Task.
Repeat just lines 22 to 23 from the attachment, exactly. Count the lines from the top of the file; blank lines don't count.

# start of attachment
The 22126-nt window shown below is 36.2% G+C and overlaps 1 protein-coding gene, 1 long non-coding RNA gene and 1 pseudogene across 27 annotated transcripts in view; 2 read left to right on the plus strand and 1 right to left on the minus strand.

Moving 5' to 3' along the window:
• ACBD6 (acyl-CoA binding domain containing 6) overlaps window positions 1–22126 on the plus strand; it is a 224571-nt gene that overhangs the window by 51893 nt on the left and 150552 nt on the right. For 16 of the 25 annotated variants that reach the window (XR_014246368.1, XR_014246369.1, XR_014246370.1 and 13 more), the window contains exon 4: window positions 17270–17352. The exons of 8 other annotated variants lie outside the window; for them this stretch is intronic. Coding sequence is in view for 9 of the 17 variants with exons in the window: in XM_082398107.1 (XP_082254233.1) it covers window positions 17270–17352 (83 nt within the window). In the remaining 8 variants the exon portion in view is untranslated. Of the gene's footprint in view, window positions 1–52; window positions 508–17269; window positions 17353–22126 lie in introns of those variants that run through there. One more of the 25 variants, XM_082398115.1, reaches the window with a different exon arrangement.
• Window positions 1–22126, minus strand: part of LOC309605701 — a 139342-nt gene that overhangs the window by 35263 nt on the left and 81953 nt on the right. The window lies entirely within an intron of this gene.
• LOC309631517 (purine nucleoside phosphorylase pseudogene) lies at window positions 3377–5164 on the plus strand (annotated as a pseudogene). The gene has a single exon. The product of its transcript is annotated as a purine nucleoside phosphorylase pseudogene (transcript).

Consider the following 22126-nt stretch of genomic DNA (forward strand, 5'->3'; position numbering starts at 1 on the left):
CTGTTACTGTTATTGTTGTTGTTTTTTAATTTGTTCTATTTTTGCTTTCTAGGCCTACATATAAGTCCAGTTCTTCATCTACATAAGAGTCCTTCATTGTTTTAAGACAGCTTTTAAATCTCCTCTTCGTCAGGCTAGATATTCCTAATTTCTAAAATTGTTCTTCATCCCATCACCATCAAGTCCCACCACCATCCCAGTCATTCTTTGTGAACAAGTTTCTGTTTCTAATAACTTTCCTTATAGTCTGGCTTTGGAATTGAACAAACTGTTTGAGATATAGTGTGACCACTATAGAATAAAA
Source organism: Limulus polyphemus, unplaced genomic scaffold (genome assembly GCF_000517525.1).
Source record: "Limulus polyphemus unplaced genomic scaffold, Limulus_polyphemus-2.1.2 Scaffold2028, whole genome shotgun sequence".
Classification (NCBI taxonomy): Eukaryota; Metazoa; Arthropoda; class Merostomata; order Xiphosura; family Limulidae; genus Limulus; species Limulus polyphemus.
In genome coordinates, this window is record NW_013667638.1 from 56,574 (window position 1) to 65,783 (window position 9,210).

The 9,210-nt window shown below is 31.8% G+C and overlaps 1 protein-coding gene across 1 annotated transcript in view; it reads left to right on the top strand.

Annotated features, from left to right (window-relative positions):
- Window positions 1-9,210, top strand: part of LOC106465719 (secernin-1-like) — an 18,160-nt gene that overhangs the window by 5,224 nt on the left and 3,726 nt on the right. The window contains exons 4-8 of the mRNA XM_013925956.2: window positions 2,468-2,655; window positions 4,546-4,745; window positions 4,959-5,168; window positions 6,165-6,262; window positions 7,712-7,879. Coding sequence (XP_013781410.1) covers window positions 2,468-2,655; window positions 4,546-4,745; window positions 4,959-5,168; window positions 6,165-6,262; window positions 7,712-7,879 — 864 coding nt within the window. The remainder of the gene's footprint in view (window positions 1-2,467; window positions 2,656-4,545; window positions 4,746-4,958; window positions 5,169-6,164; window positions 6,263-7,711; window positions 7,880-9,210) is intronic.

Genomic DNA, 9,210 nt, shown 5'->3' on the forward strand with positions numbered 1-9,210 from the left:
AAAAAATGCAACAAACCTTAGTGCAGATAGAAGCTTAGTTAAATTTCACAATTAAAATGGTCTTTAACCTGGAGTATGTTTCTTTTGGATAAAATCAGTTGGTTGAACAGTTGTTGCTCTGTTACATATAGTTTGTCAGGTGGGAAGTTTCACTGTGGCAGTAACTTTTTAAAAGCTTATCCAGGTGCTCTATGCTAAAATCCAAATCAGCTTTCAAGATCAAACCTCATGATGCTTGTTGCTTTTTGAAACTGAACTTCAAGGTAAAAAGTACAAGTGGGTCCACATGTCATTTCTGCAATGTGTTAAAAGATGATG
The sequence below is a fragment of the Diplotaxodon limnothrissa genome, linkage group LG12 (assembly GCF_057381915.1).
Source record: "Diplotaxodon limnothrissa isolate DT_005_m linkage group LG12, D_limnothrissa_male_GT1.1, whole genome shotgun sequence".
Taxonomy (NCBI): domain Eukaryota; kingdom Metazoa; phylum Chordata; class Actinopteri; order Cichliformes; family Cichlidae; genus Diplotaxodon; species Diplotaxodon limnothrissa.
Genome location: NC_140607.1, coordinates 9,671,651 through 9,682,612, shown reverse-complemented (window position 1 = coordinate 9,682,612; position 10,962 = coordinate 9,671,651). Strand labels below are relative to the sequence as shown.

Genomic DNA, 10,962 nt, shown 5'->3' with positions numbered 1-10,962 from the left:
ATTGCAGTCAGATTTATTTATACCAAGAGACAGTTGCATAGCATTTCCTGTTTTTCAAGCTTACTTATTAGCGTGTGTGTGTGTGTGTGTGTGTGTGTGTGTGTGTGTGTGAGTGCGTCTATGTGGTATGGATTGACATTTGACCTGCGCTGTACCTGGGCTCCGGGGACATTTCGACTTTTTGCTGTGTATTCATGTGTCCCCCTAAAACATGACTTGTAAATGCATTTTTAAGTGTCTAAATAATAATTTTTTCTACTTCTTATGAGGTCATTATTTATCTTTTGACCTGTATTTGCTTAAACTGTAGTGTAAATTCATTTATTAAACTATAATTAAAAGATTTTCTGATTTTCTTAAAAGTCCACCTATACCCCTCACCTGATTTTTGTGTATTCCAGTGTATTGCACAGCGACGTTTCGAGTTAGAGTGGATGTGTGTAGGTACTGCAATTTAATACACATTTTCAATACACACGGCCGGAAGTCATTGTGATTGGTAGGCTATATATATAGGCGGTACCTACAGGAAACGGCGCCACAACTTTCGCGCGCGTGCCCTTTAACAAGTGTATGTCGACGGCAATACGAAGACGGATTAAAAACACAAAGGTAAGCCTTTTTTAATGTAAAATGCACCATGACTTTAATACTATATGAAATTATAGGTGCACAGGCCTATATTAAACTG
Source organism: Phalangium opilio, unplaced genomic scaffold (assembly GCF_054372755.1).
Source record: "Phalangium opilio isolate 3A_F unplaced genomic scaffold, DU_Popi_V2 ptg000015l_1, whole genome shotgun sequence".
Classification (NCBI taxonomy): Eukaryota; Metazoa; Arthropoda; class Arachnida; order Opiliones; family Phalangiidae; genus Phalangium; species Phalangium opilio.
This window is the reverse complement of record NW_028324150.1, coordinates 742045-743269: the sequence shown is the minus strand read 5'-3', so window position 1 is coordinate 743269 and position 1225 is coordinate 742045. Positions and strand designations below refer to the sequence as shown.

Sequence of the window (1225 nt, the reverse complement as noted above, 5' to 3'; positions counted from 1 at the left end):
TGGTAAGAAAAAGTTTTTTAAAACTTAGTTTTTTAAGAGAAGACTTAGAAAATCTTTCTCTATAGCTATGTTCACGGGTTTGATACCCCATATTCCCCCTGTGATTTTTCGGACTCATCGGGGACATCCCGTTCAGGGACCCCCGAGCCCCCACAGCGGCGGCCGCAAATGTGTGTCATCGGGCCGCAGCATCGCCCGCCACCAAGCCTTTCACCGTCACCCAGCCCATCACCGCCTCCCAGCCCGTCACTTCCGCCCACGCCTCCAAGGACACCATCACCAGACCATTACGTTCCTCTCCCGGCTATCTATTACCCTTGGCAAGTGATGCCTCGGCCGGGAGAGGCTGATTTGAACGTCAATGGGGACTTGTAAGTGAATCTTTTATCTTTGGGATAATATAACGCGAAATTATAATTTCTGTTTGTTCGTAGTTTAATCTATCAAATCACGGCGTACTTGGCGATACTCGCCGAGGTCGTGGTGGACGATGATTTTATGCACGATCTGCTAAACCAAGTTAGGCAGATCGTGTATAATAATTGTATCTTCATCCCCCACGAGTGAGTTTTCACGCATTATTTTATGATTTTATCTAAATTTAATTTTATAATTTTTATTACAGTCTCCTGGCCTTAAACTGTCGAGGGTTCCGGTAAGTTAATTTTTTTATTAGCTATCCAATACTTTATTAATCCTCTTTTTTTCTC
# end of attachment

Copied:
ATTGCAGTCAGATTTATTTATACCAAGAGACAGTTGCATAGCATTTCCTGTTTTTCAAGCTTACTTATTAGCGTGTGTGTGTGTGTGTGTGTGTGTGTGTGTGTGTGTGTGAGTGCGTCTATGTGGTATGGATTGACATTTGACCTGCGCTGTACCTGGGCTCCGGGGACATTTCGACTTTTTGCTGTGTATTCATGTGTCCCCCTAAAACATGACTTGTAAATGCATTTTTAAGTGTCTAAATAATAATTTTTTCTACTTCTTATGAGGTCATTATTTATCTTTTGACCTGTATTTGCTTAAACTGTAGTGTAAATTCATTTATTAAACTATAATTAAAAGATTTTCTGATTTTCTTAAAAGTCCACCTATACCCCTCACCTGATTTTTGTGTATTCCAGTGTATTGCACAGCGACGTTTCGAGTTAGAGTGGATGTGTGTAGGTACTGCAATTTAATACACATTTTCAATACACACGGCCGGAAGTCATTGTGATTGGTAGGCTATATATATAGGCGGTACCTACAGGAAACGGCGCCACAACTTTCGCGCGCGTGCCCTTTAACAAGTGTATGTCGACGGCAATACGAAGACGGATTAAAAACACAAAGGTAAGCCTTTTTTAATGTAAAATGCACCATGACTTTAATACTATATGAAATTATAGGTGCACAGGCCTATATTAAACTG
Source organism: Phalangium opilio, unplaced genomic scaffold (assembly GCF_054372755.1).